A judge’s ruling that the Jefferson County occupational tax is unconstitutional could sap more than $70 million of county revenue and endanger the jobs of county workers weeks before Christmas.
In the latest event in the occupational tax saga, Montgomery County Circuit Judge Charles Price ruled Wednesday that the tax passed by the Alabama Legislature in a 2009 special session was unconstitutional.
Plaintiffs had argued that the bill passed by the Alabama Legislature was not similar enough to the bill advertised as the session began. The Legislature amended the advertised bill so substantially that it, in effect, became a different bill, the judge ruled Wednesday.
Prior to today’s ruling Jefferson County officials have predicted it would be appealed to the Alabama Supreme Court regardless of which side prevailed in circuit court. The ruling effectively suspends at least $70 million of annual tax collections.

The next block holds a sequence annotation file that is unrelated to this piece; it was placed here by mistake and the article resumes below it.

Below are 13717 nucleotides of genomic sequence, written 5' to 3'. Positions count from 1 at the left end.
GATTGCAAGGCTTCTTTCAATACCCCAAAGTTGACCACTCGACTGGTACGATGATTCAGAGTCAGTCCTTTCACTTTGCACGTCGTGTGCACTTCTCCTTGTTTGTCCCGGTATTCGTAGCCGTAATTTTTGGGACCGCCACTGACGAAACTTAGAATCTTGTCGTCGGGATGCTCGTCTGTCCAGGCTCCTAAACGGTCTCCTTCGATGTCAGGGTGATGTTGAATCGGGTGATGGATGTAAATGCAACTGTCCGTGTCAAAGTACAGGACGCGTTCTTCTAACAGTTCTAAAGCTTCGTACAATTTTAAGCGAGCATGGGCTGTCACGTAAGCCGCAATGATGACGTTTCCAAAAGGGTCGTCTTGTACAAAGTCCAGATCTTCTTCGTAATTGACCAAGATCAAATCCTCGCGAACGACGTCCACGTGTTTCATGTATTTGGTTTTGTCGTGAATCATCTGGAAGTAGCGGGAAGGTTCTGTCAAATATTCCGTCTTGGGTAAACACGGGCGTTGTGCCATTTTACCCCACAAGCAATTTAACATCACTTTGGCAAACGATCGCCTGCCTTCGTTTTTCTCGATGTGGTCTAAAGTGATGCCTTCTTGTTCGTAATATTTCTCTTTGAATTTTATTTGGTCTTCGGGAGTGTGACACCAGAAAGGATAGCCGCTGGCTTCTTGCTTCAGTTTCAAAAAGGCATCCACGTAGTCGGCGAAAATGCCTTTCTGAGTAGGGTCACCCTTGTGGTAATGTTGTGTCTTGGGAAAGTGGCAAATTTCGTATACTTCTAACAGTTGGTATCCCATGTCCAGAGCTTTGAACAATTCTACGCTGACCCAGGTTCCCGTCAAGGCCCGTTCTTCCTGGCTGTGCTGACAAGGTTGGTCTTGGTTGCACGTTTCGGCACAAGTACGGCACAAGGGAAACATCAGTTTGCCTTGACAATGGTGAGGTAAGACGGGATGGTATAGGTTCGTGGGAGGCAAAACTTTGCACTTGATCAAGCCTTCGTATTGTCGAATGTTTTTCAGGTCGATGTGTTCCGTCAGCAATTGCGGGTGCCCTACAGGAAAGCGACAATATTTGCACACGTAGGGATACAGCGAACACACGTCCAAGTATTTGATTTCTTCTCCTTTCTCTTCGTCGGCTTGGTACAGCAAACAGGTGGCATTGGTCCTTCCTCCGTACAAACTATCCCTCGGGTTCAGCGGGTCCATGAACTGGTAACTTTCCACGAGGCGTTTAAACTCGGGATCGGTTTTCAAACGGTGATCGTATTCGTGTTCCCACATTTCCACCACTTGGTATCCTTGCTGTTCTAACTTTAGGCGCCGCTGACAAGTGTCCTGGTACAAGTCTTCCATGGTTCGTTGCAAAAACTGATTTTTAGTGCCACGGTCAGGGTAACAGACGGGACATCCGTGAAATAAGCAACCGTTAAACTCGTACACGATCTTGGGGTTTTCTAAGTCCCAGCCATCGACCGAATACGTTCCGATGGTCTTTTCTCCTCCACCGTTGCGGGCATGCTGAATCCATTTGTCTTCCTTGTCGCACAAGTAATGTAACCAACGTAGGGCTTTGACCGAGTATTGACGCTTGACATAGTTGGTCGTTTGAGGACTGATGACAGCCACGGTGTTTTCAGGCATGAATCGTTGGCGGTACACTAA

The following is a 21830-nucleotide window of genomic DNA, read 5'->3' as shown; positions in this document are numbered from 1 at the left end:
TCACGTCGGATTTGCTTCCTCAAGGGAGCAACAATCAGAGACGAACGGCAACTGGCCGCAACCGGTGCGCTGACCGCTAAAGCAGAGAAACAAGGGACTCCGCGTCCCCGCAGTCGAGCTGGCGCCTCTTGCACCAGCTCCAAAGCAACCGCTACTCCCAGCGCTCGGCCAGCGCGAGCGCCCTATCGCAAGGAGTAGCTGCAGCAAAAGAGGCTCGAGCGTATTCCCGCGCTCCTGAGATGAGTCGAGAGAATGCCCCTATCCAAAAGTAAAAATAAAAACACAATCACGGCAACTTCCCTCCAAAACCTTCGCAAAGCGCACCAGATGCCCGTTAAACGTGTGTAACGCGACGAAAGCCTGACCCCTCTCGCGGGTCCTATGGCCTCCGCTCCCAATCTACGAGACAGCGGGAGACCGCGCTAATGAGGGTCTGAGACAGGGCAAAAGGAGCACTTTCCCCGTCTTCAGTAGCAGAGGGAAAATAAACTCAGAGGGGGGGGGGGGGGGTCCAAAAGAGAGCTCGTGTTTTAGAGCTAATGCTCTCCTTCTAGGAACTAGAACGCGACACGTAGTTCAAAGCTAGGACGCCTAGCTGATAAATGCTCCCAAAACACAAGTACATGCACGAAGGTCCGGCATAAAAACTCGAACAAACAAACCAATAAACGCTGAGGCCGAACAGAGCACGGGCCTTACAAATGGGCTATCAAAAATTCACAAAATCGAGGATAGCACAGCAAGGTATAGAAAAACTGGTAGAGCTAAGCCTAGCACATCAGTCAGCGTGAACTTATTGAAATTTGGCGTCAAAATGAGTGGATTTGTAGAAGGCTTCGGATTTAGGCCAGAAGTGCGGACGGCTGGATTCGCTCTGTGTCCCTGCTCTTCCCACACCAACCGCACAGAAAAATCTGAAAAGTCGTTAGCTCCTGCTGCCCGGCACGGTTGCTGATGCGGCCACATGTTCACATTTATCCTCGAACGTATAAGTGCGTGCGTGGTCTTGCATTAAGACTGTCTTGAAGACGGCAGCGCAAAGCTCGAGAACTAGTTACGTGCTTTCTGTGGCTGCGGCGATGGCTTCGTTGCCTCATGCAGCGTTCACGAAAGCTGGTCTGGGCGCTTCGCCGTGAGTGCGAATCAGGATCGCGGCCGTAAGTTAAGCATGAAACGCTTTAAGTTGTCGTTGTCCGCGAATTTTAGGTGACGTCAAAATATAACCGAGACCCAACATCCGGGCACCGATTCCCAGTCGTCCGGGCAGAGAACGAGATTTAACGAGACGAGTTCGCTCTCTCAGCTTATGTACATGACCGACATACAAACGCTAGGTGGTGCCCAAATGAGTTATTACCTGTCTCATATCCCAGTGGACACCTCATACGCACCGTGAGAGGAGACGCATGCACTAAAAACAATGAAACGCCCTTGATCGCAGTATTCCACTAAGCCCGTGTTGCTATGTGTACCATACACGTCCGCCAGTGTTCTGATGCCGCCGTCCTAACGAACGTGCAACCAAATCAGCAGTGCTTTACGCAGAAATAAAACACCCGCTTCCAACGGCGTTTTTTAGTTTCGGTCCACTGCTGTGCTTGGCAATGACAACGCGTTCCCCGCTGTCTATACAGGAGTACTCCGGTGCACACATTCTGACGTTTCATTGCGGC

However, Judge Price did not make his ruling retroactive and refused the plaintiffs request for a refund of collected occupational taxes.
In 2009, when a previous version of the tax was found unconstitutional, the county furloughed employees and county services, such as license tag renewals, slowed to a crawl. Satellite courthouses were shuttered and lines for licence renewals stretched out of the courthouse doors and into Linn Park.
In reaction to that crisis, the Alabama Legislature passed the current version of the tax. That version extended the tax through next year, when a county referendum would have decided whether to make the tax permanent or phase it out over four years.
County officials have known for months that today’s ruling could scuttle the tax. Earlier this year the out-going county commission prepared two county budgets — one which included the tax collections and a second which excluded those collections. The second budget called for permanent reductions in force.